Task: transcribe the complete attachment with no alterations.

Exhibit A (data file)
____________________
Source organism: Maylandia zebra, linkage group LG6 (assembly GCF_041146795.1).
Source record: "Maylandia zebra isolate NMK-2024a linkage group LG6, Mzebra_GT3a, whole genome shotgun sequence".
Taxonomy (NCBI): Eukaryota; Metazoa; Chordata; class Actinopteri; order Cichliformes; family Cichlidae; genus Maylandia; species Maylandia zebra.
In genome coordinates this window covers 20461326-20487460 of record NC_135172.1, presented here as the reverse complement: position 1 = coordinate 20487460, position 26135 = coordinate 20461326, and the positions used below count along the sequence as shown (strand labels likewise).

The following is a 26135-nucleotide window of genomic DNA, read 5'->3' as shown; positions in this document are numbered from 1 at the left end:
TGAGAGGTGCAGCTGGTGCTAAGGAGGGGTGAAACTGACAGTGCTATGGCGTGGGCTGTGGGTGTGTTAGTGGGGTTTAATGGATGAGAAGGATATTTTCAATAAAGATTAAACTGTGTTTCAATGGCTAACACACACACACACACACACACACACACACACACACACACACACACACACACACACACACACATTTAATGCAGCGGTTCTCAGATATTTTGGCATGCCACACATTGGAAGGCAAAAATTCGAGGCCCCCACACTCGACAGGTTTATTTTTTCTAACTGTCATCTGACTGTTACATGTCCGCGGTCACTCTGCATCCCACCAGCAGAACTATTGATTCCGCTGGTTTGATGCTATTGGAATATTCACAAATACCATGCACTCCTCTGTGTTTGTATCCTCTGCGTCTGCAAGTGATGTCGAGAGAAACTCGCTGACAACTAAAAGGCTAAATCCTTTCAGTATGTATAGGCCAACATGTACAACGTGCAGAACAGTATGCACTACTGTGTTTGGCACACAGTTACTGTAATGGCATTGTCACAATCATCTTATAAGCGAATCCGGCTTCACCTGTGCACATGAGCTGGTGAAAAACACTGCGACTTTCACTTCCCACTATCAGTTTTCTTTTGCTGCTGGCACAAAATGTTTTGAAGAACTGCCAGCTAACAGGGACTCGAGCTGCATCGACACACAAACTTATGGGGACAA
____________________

Source organism: Maylandia zebra, linkage group LG6 (assembly GCF_041146795.1).
Source record: "Maylandia zebra isolate NMK-2024a linkage group LG6, Mzebra_GT3a, whole genome shotgun sequence".
Taxonomy (NCBI): Eukaryota; Metazoa; Chordata; class Actinopteri; order Cichliformes; family Cichlidae; genus Maylandia; species Maylandia zebra.
In genome coordinates this window covers 20461326-20487460 of record NC_135172.1, presented here as the reverse complement: position 1 = coordinate 20487460, position 26135 = coordinate 20461326, and the positions used below count along the sequence as shown (strand labels likewise).

The following is a 26135-nucleotide window of genomic DNA, read 5'->3' as shown; positions in this document are numbered from 1 at the left end:
TGAGAGGTGCAGCTGGTGCTAAGGAGGGGTGAAACTGACAGTGCTATGGCGTGGGCTGTGGGTGTGTTAGTGGGGTTTAATGGATGAGAAGGATATTTTCAATAAAGATTAAACTGTGTTTCAATGGCTAACACACACACACACACACACACACACACACACACACACACACACACACACACACACACACACATTTAATGCAGCGGTTCTCAGATATTTTGGCATGCCACACATTGGAAGGCAAAAATTCGAGGCCCCCACACTCGACAGGTTTATTTTTTCTAACTGTCATCTGACTGTTACATGTCCGCGGTCACTCTGCATCCCACCAGCAGAACTATTGATTCCGCTGGTTTGATGCTATTGGAATATTCACAAATACCATGCACTCCTCTGTGTTTGTATCCTCTGCGTCTGCAAGTGATGTCGAGAGAAACTCGCTGACAACTAAAAGGCTAAATCCTTTCAGTATGTATAGGCCAACATGTACAACGTGCAGAACAGTATGCACTACTGTGTTTGGCACACAGTTACTGTAATGGCATTGTCACAATCATCTTATAAGCGAATCCGGCTTCACCTGTGCACATGAGCTGGTGAAAAACACTGCGACTTTCACTTCCCACTATCAGTTTTCTTTTGCTGCTGGCACAAAATGTTTTGAAGAACTGCCAGCTAACAGGGACTCGAGCTGCATCGACACACAAACTTATGGGGACAA